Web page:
Wild Things

The nature films that redefined the way we view our planet.

Red Gold     Photo: Ben Knight/Felt Soul Media

Winged Migration
No documentary has produced such beautiful images as this Jacques Perrin–directed meditation on the journeys of migratory birds. Shot on every continent, with the collaborative efforts of 450 people, including teams of bird handlers who lived 24/7 with goslings, the 2001 movie literally takes flight, filming the creatures at close range and offering us, for the first time, a real bird's-eye view.

Grizzly Man
On the surface, Timothy Treadwell's story is unsurprising: A self-appointed bear researcher is killed, along with his girlfriend, Amie Huguenard, by his subjects in Alaska. But Werner Herzog uncovered in Treadwell's handycam footage a fragile but ultimately agreeable character. The resulting film, 2005's Grizzly Man, culminates with Herzog listening to the recording of Treadwell and Huguenard's demise (the camera was rolling with the lens cap on). The look on Herzog's face is graphic enough. "You must never listen to this," he tells Treadwell's ex, Jewel Palovak. While Treadwell mostly projected human emotions onto wild animals, he tapped into something universal, too: the desire to find oneself in the wilderness after being rejected by the world.

Red Gold
Made in 2007 by young filmmakers Ben Knight and Travis Rummel, Red Gold is an ode to Bristol Bay, Alaska, site of both the world's largest sockeye run and a proposed open-pit mine that could obliterate the fish. The DIY film is less refined than the others on this list, but that's the appeal: The upstarts broke this story long before most major media outlets, and scored enough ominous quotes from tin-eared mining exec Bruce Jenkins to help spur an ongoing protest movement. "Just because you don't think this is a good idea," scolds Jenkins, "doesn't mean you're right." Unless, of course, you are.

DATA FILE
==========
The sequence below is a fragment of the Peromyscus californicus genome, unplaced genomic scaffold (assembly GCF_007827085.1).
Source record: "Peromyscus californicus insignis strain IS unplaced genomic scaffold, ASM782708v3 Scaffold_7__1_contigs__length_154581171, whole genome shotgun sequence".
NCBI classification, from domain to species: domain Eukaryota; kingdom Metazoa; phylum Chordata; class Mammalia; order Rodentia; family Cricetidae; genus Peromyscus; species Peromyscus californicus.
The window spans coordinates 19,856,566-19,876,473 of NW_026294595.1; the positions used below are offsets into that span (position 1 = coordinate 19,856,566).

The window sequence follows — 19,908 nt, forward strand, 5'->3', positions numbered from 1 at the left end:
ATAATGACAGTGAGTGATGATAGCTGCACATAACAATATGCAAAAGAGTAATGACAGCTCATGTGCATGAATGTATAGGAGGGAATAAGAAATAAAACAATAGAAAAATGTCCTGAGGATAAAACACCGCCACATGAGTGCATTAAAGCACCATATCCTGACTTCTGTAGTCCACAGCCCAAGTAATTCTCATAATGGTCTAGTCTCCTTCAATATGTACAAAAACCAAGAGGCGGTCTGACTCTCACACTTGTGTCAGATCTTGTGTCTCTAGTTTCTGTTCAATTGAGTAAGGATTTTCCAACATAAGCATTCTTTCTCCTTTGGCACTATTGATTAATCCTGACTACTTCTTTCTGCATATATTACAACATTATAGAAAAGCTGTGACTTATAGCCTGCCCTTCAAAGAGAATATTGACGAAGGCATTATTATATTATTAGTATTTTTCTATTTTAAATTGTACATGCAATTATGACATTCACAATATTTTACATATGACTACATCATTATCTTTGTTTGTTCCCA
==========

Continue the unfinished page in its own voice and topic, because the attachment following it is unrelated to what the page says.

The best wildlife and natural-history footage ever to come to the big screen. This is ultimately why you don't care that some 60 percent of it was poached from Planet Earth, the holy-s**t made-for-TV series that aired on the Discovery Channel in 2007: It's just as good the second time. Earth marked the launch of Disneynature, a label intended to help the entertainment behemoth reclaim its nature-doc glory days of the 1950s. The film focuses on three animal families—polar bears, elephants, and humpback whales—and certainly feels Disney. At its weakest moments, it's cute. But the James Earl Jones narration helps, the score soars, and—most important—it's just stunning to watch.

March of the Penguins
It's anthropomorphic, but don't call it a kids' film. March, which grossed some $77 million and won the 2006 Oscar for Best Documentary, is about survival. Over the course of a year, filmmakers Luc Jacquet, Laurent Chalet, and Jérôme Maison suffered through frostbite, an Antarctic blizzard, and reeking valleys of guano to capture the story of the emperor penguins. The birds endure far worse: 80-below temperatures, months without food, predatory leopard seals. It's a film packed with graphic moments of death and new life, lacking only the smell.

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